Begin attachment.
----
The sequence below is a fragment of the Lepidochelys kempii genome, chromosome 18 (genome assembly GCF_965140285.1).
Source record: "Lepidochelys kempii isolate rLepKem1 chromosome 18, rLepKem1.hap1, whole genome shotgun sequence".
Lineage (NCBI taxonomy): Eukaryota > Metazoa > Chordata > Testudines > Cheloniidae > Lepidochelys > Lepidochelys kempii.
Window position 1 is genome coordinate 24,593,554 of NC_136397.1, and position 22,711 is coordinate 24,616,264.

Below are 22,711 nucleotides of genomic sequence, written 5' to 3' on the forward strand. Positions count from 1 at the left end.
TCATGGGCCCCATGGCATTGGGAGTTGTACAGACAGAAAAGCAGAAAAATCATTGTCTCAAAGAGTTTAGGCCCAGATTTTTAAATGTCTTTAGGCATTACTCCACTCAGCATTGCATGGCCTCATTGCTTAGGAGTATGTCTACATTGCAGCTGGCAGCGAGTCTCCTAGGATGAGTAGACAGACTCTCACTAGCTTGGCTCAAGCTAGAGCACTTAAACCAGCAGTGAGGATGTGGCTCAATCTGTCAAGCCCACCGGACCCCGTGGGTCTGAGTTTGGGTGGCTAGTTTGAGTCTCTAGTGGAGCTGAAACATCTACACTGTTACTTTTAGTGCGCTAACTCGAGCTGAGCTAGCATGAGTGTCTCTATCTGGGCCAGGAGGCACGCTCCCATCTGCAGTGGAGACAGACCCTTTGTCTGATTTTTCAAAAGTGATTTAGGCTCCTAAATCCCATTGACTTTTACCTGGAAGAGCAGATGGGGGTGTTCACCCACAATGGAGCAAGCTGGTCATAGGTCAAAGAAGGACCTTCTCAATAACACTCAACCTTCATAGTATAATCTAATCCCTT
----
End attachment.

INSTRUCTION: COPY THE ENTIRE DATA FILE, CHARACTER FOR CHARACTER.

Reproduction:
The sequence below is a fragment of the Lepidochelys kempii genome, chromosome 18 (genome assembly GCF_965140285.1).
Source record: "Lepidochelys kempii isolate rLepKem1 chromosome 18, rLepKem1.hap1, whole genome shotgun sequence".
Lineage (NCBI taxonomy): Eukaryota > Metazoa > Chordata > Testudines > Cheloniidae > Lepidochelys > Lepidochelys kempii.
Window position 1 is genome coordinate 24,593,554 of NC_136397.1, and position 22,711 is coordinate 24,616,264.

Below are 22,711 nucleotides of genomic sequence, written 5' to 3' on the forward strand. Positions count from 1 at the left end.
TCATGGGCCCCATGGCATTGGGAGTTGTACAGACAGAAAAGCAGAAAAATCATTGTCTCAAAGAGTTTAGGCCCAGATTTTTAAATGTCTTTAGGCATTACTCCACTCAGCATTGCATGGCCTCATTGCTTAGGAGTATGTCTACATTGCAGCTGGCAGCGAGTCTCCTAGGATGAGTAGACAGACTCTCACTAGCTTGGCTCAAGCTAGAGCACTTAAACCAGCAGTGAGGATGTGGCTCAATCTGTCAAGCCCACCGGACCCCGTGGGTCTGAGTTTGGGTGGCTAGTTTGAGTCTCTAGTGGAGCTGAAACATCTACACTGTTACTTTTAGTGCGCTAACTCGAGCTGAGCTAGCATGAGTGTCTCTATCTGGGCCAGGAGGCACGCTCCCATCTGCAGTGGAGACAGACCCTTTGTCTGATTTTTCAAAAGTGATTTAGGCTCCTAAATCCCATTGACTTTTACCTGGAAGAGCAGATGGGGGTGTTCACCCACAATGGAGCAAGCTGGTCATAGGTCAAAGAAGGACCTTCTCAATAACACTCAACCTTCATAGTATAATCTAATCCCTT